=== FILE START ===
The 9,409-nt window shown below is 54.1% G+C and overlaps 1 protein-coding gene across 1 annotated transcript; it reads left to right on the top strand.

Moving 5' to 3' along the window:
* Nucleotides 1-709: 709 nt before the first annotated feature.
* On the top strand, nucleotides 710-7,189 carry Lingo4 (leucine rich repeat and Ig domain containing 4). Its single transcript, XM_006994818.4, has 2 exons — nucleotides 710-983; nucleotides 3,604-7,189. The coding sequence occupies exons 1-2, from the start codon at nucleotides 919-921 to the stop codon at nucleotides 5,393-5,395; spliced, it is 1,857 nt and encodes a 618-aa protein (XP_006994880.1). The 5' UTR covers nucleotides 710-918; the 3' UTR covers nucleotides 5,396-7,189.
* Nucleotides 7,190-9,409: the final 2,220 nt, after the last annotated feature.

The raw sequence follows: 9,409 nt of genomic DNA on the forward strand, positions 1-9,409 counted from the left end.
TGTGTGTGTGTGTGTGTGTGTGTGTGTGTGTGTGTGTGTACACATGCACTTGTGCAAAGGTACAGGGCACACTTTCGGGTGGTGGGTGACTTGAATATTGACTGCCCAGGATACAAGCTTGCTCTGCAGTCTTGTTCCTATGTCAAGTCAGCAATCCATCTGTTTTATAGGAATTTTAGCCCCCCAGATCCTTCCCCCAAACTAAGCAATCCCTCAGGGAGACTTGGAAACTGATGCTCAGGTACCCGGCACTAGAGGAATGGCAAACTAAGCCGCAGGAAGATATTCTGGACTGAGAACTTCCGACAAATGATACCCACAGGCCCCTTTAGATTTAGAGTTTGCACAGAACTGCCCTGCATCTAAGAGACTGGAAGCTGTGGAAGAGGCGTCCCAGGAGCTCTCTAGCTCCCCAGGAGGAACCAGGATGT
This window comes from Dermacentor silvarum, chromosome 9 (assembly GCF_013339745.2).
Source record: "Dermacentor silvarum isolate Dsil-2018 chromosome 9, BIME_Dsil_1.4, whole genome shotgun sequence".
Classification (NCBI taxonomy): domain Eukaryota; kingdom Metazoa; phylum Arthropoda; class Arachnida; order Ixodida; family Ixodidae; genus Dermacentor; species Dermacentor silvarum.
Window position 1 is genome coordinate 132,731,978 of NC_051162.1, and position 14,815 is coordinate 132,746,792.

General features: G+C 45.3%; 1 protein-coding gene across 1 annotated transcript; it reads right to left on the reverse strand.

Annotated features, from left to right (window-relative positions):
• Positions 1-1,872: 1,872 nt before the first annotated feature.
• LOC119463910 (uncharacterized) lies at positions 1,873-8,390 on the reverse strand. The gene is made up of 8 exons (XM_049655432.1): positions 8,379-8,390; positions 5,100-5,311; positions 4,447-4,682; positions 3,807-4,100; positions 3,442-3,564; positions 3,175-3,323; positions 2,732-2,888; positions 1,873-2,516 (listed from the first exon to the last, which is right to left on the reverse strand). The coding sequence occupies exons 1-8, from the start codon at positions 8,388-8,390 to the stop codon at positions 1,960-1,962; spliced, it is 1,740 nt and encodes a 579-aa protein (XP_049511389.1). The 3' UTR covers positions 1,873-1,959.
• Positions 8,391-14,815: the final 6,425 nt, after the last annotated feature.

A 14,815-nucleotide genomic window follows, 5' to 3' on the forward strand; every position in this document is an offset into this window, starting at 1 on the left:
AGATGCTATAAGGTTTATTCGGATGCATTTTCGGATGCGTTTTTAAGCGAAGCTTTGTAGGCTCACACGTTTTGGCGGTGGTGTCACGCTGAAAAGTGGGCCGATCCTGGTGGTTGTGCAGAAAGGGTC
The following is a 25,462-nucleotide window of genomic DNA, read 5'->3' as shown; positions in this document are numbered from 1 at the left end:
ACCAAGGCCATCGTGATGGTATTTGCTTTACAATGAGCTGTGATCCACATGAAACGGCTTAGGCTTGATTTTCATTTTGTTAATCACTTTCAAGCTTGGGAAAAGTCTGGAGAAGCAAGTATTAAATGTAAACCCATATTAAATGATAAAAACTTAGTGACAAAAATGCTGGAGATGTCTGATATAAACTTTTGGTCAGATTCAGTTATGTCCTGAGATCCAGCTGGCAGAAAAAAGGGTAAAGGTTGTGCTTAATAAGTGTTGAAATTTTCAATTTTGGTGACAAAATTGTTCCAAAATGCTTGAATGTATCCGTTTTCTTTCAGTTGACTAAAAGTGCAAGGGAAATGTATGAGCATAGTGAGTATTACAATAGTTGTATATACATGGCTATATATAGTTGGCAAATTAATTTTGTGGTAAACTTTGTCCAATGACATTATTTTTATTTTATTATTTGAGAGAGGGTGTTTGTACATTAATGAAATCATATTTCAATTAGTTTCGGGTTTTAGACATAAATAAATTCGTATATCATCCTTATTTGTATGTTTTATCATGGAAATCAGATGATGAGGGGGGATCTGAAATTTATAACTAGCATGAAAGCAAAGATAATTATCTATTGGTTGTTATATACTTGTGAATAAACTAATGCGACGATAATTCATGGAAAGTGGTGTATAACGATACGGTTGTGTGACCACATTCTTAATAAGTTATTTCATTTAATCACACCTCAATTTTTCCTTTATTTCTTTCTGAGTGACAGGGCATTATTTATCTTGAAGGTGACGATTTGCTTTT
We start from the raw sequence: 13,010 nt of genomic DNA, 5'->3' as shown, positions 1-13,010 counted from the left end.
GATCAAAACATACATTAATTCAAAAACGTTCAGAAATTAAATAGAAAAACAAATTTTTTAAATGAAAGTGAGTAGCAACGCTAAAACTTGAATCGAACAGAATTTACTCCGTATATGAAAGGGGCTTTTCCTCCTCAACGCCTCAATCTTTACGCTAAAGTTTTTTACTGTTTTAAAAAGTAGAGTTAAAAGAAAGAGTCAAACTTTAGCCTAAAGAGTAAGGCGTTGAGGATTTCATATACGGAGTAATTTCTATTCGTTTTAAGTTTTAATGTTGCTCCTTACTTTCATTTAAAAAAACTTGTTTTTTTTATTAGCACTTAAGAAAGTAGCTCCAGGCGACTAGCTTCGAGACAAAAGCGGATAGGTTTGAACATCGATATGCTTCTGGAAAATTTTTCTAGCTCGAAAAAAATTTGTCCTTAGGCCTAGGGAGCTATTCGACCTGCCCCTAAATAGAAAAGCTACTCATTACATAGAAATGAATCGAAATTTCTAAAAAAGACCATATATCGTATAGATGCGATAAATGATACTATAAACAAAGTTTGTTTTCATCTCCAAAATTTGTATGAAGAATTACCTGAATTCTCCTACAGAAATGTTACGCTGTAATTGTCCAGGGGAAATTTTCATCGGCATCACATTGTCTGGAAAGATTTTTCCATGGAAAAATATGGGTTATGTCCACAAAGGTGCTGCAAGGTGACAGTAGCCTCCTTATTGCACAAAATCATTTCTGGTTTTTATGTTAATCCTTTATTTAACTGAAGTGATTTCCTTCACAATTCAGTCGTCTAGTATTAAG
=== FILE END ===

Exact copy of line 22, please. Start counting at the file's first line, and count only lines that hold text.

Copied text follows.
GATCAAAACATACATTAATTCAAAAACGTTCAGAAATTAAATAGAAAAACAAATTTTTTAAATGAAAGTGAGTAGCAACGCTAAAACTTGAATCGAACAGAATTTACTCCGTATATGAAAGGGGCTTTTCCTCCTCAACGCCTCAATCTTTACGCTAAAGTTTTTTACTGTTTTAAAAAGTAGAGTTAAAAGAAAGAGTCAAACTTTAGCCTAAAGAGTAAGGCGTTGAGGATTTCATATACGGAGTAATTTCTATTCGTTTTAAGTTTTAATGTTGCTCCTTACTTTCATTTAAAAAAACTTGTTTTTTTTATTAGCACTTAAGAAAGTAGCTCCAGGCGACTAGCTTCGAGACAAAAGCGGATAGGTTTGAACATCGATATGCTTCTGGAAAATTTTTCTAGCTCGAAAAAAATTTGTCCTTAGGCCTAGGGAGCTATTCGACCTGCCCCTAAATAGAAAAGCTACTCATTACATAGAAATGAATCGAAATTTCTAAAAAAGACCATATATCGTATAGATGCGATAAATGATACTATAAACAAAGTTTGTTTTCATCTCCAAAATTTGTATGAAGAATTACCTGAATTCTCCTACAGAAATGTTACGCTGTAATTGTCCAGGGGAAATTTTCATCGGCATCACATTGTCTGGAAAGATTTTTCCATGGAAAAATATGGGTTATGTCCACAAAGGTGCTGCAAGGTGACAGTAGCCTCCTTATTGCACAAAATCATTTCTGGTTTTTATGTTAATCCTTTATTTAACTGAAGTGATTTCCTTCACAATTCAGTCGTCTAGTATTAAG